‘You seem to have produced a plate of beige’ said Gregg Wallace of Jonathan's fish dish. Luckily for Jonathan, both Monica and Marcus disagreed which was clearly all that mattered to him.

Faring less well was Billy's undercooked lamb. ‘It's still going baa’ said Monica. Judging by many comments on Twitter, the public agreed with her and it was home time for Billy.

Neat mille feuille
A decent mille feuille
Scruffy mille feuille
Not a decent mille feuille

Onto Monica's skills test of constructing a perfectly layered raspberry and creme pat mille feuille in 20 minutes. As usual Monica made this look super simple and as usual we saw a number of chefs crumble. The main problem seemed to be getting the caramel layers fine enough to be broken with the gentle tap of a spoon.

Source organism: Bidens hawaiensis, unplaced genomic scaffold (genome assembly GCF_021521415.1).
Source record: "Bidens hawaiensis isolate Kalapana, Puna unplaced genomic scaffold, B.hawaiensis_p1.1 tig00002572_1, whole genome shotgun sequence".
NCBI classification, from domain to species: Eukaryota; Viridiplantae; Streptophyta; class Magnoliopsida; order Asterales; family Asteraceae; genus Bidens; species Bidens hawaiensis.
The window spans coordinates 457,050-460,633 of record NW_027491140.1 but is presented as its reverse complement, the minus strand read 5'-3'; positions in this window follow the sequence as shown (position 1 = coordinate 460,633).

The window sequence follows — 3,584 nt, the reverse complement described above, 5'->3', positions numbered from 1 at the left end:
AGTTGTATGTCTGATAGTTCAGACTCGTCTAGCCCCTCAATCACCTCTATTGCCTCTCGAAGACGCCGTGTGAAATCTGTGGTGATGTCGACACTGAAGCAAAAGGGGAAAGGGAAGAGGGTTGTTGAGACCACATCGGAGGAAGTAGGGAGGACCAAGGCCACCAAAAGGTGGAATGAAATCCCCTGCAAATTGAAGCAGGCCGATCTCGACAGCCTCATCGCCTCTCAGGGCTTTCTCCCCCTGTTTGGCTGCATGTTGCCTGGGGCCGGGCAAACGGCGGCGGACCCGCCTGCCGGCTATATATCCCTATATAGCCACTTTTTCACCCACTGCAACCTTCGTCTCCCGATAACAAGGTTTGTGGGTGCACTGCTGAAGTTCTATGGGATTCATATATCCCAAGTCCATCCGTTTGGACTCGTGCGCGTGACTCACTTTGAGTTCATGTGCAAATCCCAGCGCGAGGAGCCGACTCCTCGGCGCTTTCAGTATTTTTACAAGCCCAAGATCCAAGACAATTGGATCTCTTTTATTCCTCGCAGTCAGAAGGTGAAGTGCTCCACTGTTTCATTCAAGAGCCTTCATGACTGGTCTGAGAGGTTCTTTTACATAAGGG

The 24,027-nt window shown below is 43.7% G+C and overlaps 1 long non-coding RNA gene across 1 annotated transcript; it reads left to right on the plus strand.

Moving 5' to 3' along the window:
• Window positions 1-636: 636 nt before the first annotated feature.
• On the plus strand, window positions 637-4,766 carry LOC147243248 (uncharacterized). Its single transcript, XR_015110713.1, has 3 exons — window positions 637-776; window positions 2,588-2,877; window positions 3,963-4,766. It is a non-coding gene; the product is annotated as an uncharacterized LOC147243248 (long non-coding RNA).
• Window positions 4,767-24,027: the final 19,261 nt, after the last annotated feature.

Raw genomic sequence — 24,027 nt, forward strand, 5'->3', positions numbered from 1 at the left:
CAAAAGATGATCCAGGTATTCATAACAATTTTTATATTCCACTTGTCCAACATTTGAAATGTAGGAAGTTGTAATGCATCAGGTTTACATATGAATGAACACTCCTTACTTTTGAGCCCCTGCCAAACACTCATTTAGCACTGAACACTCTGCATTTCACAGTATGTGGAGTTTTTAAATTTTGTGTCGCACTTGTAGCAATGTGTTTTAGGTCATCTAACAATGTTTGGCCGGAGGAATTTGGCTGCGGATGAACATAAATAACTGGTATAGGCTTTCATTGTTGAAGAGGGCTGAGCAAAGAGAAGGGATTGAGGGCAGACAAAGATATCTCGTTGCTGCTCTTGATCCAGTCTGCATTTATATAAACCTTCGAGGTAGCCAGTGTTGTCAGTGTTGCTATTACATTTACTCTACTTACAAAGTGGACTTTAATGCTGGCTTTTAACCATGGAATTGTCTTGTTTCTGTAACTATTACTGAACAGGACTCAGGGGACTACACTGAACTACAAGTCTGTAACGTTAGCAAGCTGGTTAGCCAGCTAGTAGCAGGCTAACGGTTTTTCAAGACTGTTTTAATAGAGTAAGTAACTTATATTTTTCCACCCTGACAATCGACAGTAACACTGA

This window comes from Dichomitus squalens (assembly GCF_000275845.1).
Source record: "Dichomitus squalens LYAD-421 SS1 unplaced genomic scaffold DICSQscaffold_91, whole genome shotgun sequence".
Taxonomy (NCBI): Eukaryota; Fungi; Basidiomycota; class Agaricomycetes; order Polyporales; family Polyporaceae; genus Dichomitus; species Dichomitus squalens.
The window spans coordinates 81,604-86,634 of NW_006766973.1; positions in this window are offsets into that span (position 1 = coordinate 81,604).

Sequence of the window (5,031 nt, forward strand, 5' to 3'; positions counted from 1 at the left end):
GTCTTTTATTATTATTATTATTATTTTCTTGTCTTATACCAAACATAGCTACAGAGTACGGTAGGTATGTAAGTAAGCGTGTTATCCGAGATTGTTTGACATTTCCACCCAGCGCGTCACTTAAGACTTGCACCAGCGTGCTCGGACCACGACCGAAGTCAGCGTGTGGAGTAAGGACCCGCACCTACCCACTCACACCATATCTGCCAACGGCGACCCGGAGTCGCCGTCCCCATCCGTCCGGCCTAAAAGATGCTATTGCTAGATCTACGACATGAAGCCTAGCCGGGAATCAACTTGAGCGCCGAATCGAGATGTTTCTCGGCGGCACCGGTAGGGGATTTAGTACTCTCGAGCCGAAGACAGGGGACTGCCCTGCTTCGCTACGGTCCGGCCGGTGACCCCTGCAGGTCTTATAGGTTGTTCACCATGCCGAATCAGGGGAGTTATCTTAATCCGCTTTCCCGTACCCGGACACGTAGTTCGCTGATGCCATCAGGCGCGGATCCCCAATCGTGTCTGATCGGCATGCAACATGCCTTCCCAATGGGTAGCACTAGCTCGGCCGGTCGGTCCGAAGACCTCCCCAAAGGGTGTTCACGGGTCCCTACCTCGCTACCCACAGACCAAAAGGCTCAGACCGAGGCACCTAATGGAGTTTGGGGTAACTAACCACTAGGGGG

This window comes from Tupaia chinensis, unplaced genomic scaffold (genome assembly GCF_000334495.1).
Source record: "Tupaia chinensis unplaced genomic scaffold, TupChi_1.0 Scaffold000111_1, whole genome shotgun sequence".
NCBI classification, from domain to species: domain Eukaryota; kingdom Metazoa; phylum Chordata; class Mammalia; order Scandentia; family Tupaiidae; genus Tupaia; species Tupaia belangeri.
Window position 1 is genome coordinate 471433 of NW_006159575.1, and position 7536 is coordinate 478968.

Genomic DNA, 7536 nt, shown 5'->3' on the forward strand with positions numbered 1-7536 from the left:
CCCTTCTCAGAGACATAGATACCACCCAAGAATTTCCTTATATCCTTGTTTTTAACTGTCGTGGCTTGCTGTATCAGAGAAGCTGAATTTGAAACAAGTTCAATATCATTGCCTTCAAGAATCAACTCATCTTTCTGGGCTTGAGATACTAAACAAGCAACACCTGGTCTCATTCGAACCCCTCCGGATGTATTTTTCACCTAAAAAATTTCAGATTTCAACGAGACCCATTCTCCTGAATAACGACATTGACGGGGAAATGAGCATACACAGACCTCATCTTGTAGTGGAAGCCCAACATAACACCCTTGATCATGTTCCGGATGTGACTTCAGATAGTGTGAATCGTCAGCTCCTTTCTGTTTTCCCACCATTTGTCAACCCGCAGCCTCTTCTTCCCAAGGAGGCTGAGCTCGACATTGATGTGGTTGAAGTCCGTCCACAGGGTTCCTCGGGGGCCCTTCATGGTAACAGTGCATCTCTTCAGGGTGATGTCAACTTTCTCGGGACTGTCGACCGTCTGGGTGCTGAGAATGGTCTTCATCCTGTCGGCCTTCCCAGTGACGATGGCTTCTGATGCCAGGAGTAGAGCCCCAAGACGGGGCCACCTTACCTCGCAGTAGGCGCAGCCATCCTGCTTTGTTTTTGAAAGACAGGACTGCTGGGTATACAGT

Scot's mille feuille looked the part, but the caramel layer needed something much more than gentle tap to break through it. Monica was worried about chipping her teeth on it.

Jonathan's nerves were getting the better of him and I could hardly watch his very shaky hands while he built his dessert. Yet in spite of this, his mille feuille drew praise.

Katherine, the first female chef of the series, was also worried about this task. Needlessly it turned out. Although it didn't have the finesse Monica's, Katherine had clearly won over Ms Galetti ‘I like her fight’ she said to Gregg.

 
 
‘You seem to have produced a plate of beige’ said Gregg Wallace of Jonathan's fish dish.
Undercooked lamb
Billy's undercooked lamb